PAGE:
Microsoft PowerToys Is Getting This Highly Requested Keyboard Feature For Windows 10
At the risk of burying the lede (just a tad), does anybody remember those old Power Wheels commercials? They went "Pow-pow Power Wheels, pow-pow Power Wheels, Power Wheels power makes it go!" It's what comes to mind whenever I see an update for Microsoft's PowerToys utility for Windows 10, and I just don't want to be the only one with the Power Wheels jingle stuck in my head.
Back to the topic at hand, what were we talking about? Ah yes, PowerToys. After conducting a survey on what third-party tools developers and "some seasoned users" turn to, Microsoft discovered a large number of them turn to outside programs to remap the keys on their keyboard. And so the feature appears to be headed to the PowerToys utility.
"Comfortability/Ease of use, especially for new users, can be crucial as their first few interactions can cause frustration and result in a higher churn towards competitors. For developers and some seasoned users, where using their keyboard is a large part their job, ability to remap keystrokes and engage executables can lead to massive gains in time. In fact, this was the second most popular topic measured through thumbs up and the most commented issue in the PowerToys Github," Microsoft states on GitHub.
In case you missed it, Microsoft announced in May of last year that its 90s era PowerToys utility would be making a triumphant return, then made good on that promise a few months later in September. PowerToys dates back to the Windows 95 era, and essentially consisted of a set of freely available utilities and tools for enthusiasts, such as TweakUI (which made it easier to dig deeper into Windows and adjust settings that might otherwise require going in the Registry).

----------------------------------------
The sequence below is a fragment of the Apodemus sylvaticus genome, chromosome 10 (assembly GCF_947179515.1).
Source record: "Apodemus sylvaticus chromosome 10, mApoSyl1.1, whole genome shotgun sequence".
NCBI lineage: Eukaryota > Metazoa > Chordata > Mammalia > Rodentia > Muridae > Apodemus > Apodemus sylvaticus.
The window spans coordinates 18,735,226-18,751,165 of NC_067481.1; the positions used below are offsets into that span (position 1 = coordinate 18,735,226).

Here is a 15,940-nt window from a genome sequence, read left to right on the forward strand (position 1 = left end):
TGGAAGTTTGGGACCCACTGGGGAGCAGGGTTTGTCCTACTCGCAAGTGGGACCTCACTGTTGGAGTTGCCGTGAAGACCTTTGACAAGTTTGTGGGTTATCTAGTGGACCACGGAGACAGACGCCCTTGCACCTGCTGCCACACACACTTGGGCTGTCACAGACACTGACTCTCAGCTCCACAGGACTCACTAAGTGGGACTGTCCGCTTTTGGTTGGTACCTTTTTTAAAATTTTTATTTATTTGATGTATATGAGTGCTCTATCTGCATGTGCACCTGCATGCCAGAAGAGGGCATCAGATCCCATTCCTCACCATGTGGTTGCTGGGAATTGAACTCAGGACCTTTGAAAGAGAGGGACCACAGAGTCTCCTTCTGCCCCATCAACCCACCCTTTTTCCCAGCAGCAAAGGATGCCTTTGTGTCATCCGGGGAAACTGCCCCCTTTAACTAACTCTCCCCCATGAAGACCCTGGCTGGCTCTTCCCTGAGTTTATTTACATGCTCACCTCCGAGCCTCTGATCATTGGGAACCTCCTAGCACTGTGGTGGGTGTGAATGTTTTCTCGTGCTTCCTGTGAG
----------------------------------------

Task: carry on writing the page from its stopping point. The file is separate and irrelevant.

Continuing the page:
One of the new features headed to the current iteration of PowerToys in Windows 10 is called Keyboard Shortcut Manager. This enables users to remap keys at the OS level, with Microsoft noting that 70 percent of users it pinged requested shortcuts, either at the app level or OS level, with OS shortcuts being the most demanded.
Microsoft has prioritized certain abilities and is considering adding them. As it relates to OS level shortcuts, they include:
- Can disable any existing OS-level shortcuts. Example: Windows key + C
- OS level shortcuts have priority over apps that come with shortcuts. Example: Alt + Enter will trigger OS action, not Excel-specific action when in Excel
- Winkey shortcuts have priority over app-specific shortcuts
There is quite a bit more on the topic, which you can view on the GitHub page (hit the link in the Via field below). But for those who have been clamoring for the ability to remap keys, this will provide an OS level way to do that, without necessarily needing a keyboard that allows such things through its own software.
In some cases, this might require a reboot, though not in every instance—it all depends on what the specific function entails. As for when it will be available, Microsoft did not provide any indication.